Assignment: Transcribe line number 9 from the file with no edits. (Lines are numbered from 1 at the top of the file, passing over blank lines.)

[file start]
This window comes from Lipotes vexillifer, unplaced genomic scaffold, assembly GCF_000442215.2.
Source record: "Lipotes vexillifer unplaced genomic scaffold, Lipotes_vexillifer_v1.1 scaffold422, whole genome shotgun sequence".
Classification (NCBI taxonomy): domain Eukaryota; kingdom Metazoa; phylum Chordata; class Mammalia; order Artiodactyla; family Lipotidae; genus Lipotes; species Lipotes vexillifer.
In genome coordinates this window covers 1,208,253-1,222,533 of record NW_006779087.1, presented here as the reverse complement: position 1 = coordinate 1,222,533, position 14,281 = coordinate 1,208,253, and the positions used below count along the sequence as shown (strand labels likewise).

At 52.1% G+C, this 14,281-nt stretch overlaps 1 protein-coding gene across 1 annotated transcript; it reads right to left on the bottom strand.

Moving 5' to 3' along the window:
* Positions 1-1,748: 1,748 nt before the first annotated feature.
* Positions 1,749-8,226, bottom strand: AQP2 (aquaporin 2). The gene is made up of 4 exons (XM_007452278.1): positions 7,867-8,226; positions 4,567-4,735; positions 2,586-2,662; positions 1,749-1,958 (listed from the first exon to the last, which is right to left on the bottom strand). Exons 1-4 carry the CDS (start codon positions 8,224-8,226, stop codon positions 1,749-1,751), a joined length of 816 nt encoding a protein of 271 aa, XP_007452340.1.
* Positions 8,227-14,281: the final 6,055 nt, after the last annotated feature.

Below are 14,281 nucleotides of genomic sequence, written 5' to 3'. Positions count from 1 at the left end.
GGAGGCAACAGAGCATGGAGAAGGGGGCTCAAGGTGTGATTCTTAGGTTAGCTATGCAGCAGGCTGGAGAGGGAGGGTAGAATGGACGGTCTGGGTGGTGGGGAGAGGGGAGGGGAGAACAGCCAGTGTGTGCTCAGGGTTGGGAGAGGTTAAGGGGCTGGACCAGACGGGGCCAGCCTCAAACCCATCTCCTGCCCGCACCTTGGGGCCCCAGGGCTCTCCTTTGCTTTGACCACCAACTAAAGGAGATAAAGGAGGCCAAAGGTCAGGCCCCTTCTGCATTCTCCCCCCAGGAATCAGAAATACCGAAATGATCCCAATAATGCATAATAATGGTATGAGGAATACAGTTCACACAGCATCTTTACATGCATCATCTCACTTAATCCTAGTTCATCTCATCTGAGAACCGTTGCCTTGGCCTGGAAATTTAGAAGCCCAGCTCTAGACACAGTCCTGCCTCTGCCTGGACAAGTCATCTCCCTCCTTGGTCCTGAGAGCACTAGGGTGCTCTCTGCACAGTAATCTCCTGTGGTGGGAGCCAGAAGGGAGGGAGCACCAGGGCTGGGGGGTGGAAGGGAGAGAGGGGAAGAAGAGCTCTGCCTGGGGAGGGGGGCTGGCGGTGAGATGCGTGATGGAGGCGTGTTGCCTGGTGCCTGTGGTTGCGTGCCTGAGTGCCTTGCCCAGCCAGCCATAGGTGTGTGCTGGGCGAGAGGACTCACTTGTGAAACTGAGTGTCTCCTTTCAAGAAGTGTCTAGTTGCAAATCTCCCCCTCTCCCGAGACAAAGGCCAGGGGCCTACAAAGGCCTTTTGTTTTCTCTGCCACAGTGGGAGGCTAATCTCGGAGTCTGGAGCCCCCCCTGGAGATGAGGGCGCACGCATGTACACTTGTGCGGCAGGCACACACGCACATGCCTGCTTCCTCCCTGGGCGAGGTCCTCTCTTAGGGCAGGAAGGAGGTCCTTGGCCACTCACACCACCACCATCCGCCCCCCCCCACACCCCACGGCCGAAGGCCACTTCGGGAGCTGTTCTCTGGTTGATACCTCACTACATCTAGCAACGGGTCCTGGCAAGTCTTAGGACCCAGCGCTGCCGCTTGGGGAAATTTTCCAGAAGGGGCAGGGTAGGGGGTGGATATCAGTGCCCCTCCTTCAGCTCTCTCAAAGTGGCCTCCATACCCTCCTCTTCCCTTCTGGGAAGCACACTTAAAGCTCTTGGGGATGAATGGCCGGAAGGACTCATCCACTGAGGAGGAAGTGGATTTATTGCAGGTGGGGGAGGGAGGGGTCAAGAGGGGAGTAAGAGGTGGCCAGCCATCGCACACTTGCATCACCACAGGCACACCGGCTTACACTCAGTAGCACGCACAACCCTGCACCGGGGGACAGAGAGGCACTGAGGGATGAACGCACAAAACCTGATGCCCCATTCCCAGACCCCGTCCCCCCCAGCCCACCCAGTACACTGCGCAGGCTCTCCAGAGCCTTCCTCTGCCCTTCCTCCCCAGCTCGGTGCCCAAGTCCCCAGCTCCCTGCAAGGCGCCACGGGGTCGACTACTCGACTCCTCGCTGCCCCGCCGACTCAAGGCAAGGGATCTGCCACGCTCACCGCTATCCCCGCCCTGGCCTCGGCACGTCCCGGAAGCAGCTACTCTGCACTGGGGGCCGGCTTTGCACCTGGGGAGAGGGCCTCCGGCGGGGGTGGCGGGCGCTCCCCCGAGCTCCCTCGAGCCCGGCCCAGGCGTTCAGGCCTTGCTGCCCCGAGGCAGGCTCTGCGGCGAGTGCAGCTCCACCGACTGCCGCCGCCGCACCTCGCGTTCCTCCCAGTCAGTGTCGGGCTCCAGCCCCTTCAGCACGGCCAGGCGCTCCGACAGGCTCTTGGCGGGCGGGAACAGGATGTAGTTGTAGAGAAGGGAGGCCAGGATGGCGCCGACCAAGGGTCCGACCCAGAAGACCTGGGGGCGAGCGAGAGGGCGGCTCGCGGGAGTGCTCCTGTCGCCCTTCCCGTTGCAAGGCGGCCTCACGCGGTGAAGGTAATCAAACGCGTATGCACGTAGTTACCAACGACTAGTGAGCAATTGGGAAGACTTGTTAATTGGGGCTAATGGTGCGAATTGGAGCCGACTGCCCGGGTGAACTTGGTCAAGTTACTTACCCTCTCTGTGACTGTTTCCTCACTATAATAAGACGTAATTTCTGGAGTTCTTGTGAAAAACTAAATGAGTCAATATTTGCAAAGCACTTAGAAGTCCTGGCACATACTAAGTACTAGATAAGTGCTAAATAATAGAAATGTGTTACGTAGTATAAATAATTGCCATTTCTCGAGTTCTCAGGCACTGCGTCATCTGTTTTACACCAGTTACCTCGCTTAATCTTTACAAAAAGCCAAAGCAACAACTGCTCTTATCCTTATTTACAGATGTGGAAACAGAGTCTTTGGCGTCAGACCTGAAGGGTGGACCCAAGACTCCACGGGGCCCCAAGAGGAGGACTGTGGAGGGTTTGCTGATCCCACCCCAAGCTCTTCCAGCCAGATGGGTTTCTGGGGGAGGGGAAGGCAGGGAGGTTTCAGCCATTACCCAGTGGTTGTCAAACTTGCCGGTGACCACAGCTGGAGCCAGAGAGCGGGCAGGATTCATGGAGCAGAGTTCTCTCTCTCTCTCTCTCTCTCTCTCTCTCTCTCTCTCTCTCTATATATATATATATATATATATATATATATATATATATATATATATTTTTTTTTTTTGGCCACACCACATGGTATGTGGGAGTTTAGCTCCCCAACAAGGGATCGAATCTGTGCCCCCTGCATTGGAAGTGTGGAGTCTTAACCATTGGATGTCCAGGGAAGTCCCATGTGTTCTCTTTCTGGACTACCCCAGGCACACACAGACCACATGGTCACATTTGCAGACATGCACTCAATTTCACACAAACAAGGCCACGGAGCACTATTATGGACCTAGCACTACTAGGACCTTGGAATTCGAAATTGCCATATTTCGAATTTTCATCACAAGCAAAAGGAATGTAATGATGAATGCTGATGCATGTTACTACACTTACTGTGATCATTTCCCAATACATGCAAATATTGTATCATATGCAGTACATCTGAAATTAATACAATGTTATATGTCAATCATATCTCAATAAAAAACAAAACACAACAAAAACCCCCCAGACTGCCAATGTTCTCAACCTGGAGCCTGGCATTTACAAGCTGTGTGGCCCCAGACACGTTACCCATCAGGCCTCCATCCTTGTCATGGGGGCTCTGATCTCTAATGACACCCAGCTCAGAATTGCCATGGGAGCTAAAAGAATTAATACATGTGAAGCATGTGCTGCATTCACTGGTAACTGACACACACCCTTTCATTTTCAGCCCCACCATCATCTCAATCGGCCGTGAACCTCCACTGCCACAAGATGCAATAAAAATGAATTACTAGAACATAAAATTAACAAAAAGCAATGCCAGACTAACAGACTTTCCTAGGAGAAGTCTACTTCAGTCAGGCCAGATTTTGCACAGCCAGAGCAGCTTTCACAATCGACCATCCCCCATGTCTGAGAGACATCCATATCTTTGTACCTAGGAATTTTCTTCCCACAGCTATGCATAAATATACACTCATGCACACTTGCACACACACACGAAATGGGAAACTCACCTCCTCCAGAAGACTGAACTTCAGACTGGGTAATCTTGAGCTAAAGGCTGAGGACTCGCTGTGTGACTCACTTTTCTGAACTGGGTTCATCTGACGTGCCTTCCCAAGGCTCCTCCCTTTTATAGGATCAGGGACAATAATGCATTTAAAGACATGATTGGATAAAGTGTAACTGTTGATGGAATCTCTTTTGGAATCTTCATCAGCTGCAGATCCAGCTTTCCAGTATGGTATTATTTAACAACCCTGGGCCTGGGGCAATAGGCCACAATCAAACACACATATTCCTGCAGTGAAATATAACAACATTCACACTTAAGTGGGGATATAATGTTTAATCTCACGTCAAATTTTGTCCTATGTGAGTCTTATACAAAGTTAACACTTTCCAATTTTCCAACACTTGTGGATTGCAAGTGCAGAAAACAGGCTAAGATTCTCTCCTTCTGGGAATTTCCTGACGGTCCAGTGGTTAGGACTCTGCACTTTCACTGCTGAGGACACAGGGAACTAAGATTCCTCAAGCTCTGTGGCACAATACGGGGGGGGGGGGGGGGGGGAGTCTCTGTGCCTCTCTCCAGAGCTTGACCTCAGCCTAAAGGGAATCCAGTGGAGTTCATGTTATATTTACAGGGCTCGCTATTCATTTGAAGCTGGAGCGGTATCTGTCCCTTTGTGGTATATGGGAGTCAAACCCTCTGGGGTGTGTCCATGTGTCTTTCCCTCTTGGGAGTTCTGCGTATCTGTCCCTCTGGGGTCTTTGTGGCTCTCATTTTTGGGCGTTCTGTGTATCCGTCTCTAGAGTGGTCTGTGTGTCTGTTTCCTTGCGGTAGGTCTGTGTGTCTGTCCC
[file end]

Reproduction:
* Positions 8,227-14,281: the final 6,055 nt, after the last annotated feature.